George Michael was not exactly what he seemed to many of his fans, writes music historian John Covach
He was a teen heart-throb but also an exceptional musician, producer, and songwriter, Covach says
Editor’s Note: John Covach is director of the University of Rochester’s Institute for Popular Music and professor of music at both Rochester and the Eastman School of Music. He is the author of “What’s That Sound? An Introduction to Rock and Its History” and maintains an active career as a performing and recording musician. The opinions expressed in this commentary are solely those of the author.
George Michael was not exactly what he seemed to many of his fans. Michael, who died on Christmas Day, was of course the charismatic performer with the fantastic voice that propelled “Wake Me Up Before You Go Go” to the top of the charts in the US and Britain in 1984. The infectious song, with a Motown-drenched energy, made Wham! (Michael and Andrew Ridgeley) into international stars, as their album “Make It Big” raced to the top of the charts, yielding three additional top hit singles.
Considering his status at the time as a teen heartthrob, it might surprise some fans to learn that George Michael served as producer of the “Make It Big” album and that he also wrote all but one of the songs on that record (the exception being a cover of the Isley Brothers’ “If You Were There”).
While Michael acknowledged an admiration for 1970s bubblegum star David Cassidy, he was also someone who sought to go beyond his celebrity, seeing much more in the music he created than an opportunity to dazzle the masses – though he was certainly well-equipped to do that.
After dissolving Wham!, Michael continued his chart-topping success with a debut solo album. Released in late 1987, “Faith” once again featured Michael’s production and songwriting, topping the charts on both sides of the Atlantic and containing six top-5 hit singles.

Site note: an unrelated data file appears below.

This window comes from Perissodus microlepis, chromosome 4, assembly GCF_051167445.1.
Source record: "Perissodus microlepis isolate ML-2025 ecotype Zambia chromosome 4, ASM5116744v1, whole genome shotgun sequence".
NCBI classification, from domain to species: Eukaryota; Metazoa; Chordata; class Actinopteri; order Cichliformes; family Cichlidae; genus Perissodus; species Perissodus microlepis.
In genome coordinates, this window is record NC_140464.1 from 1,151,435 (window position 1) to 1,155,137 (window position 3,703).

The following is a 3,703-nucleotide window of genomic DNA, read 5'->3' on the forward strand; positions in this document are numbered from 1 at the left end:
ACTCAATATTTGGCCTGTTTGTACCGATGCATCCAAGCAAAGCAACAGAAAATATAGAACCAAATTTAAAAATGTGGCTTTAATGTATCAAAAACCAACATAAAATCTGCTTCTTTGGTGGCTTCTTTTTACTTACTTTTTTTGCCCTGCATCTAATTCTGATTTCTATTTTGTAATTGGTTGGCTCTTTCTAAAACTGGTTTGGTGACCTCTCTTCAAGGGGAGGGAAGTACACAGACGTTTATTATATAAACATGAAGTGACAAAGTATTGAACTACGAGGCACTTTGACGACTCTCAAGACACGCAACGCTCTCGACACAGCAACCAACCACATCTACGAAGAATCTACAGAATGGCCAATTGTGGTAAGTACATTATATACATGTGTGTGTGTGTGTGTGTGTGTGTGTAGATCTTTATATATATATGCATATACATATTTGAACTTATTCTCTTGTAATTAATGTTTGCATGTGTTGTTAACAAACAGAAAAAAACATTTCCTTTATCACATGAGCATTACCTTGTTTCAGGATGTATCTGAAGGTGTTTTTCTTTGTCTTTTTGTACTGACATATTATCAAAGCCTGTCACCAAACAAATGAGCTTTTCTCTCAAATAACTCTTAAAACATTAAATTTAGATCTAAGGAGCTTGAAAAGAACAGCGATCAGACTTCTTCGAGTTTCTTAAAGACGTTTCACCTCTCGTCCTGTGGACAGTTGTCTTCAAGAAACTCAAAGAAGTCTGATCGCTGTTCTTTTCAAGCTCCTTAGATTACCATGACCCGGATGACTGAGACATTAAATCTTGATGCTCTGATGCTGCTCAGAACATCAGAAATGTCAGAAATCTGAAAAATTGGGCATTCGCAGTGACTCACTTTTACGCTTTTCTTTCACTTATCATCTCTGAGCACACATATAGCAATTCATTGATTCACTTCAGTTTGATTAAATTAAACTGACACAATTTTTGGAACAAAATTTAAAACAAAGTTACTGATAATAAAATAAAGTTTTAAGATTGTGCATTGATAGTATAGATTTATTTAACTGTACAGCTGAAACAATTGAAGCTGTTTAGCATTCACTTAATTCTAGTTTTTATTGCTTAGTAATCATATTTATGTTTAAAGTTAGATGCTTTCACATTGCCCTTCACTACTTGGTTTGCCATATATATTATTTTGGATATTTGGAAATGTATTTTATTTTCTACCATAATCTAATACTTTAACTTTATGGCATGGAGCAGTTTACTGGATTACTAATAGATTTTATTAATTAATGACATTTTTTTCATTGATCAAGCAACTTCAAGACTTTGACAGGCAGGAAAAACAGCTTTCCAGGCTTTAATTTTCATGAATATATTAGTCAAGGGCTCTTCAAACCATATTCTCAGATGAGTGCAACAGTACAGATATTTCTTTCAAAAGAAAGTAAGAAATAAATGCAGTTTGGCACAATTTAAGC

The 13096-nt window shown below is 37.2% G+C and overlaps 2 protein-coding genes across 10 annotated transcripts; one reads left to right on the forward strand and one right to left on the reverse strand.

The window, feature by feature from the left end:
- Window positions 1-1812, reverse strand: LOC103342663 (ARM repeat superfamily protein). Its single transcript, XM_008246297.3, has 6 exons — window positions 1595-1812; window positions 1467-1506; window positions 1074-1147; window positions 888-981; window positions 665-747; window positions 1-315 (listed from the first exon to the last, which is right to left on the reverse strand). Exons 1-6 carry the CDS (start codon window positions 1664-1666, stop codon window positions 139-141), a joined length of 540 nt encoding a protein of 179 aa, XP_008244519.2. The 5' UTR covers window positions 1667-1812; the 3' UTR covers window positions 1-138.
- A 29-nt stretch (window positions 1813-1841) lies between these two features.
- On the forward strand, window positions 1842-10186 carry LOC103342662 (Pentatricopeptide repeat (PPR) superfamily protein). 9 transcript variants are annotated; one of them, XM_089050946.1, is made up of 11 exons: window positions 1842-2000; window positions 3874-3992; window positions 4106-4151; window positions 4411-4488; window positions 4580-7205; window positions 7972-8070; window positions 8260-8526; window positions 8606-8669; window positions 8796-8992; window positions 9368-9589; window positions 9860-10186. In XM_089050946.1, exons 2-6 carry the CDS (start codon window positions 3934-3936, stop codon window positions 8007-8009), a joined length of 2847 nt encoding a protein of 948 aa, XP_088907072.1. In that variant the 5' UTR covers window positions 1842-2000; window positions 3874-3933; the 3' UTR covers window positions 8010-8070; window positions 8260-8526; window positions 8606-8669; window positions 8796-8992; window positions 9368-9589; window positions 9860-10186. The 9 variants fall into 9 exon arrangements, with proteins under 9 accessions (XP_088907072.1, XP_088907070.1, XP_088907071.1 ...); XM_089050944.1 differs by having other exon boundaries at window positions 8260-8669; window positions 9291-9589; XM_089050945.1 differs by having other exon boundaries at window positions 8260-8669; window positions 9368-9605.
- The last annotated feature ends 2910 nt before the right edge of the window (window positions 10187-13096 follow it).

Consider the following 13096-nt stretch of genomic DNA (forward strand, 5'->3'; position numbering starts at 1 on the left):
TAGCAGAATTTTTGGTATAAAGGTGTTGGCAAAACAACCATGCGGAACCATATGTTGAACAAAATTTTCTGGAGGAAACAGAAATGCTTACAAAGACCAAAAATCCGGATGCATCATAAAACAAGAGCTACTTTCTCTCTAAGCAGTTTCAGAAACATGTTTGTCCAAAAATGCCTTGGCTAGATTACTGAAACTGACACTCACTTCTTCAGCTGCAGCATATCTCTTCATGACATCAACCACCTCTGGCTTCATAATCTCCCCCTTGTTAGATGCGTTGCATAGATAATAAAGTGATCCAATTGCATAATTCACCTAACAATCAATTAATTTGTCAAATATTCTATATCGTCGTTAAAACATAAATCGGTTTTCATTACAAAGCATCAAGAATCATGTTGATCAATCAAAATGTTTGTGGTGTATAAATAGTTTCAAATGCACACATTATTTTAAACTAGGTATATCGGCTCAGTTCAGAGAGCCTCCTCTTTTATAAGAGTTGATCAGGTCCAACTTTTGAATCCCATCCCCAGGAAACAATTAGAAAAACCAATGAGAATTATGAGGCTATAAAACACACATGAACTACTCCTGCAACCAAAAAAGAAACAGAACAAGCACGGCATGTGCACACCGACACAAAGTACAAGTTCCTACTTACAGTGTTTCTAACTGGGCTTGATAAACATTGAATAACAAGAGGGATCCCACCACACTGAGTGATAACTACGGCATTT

While many will remember the controversial “I Want Your Sex” and the catchy “Faith”, other singles revealed something of Michael’s stylistic range as a performer. “One More Try” seems influenced by the gospel-tinged expressive soul ballads of Otis Redding, while “Kissing a Fool” evokes the R&B styles of Sam Cooke and Smokey Robinson.
Viewed from an American perspective, Wham! in the mid-1980s seemed to have a lot in common with Hall and Oates, who had been enjoying the success of their blue-eyed soul since “Sara Smile” in 1976. And the catchiest of Michael’s up-tempo hits clearly share a lot with Prince’s music: “I Want Your Sex” seems to owe something to “Lady Cab Driver.”
In fact, the comparison with Prince is most apt: both musicians wrote, produced, and performed their music, frequently playing the other parts as well.
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Pop-music historians tend to focus on an artist’s first years of significant impact, and for George Michael it will be the late 1980s, when “Make It Big” and “Faith” topped the charts. Michael’s follow-up to “Faith” was “Listening Without Prejudice Vol. 1”, released in 1990 in a clear effort to move in a more serious songwriting direction. This shift was better received in the UK than the US, though the album reached the number-two chart position in the States.
Still, the enormity of Michael’s previous commercial success sealed his fate in terms of history: for most fans he will always be defined as the buoyant singer of “Wake Me Up Before You Go Go” and “Faith.” Scholars will likely also note that he was an exceptional musician, producer, and songwriter.
In the first shot of the official video for “Wake Me Up”, a youthful George Michael appears dancing in a white shirt and pants. On his shirt is written in big letters: “Choose life.” As we remember him in the wake of his passing, I have a sense he would encourage us to focus on the joy and celebration that were so often an integral part of his music. You gotta have faith.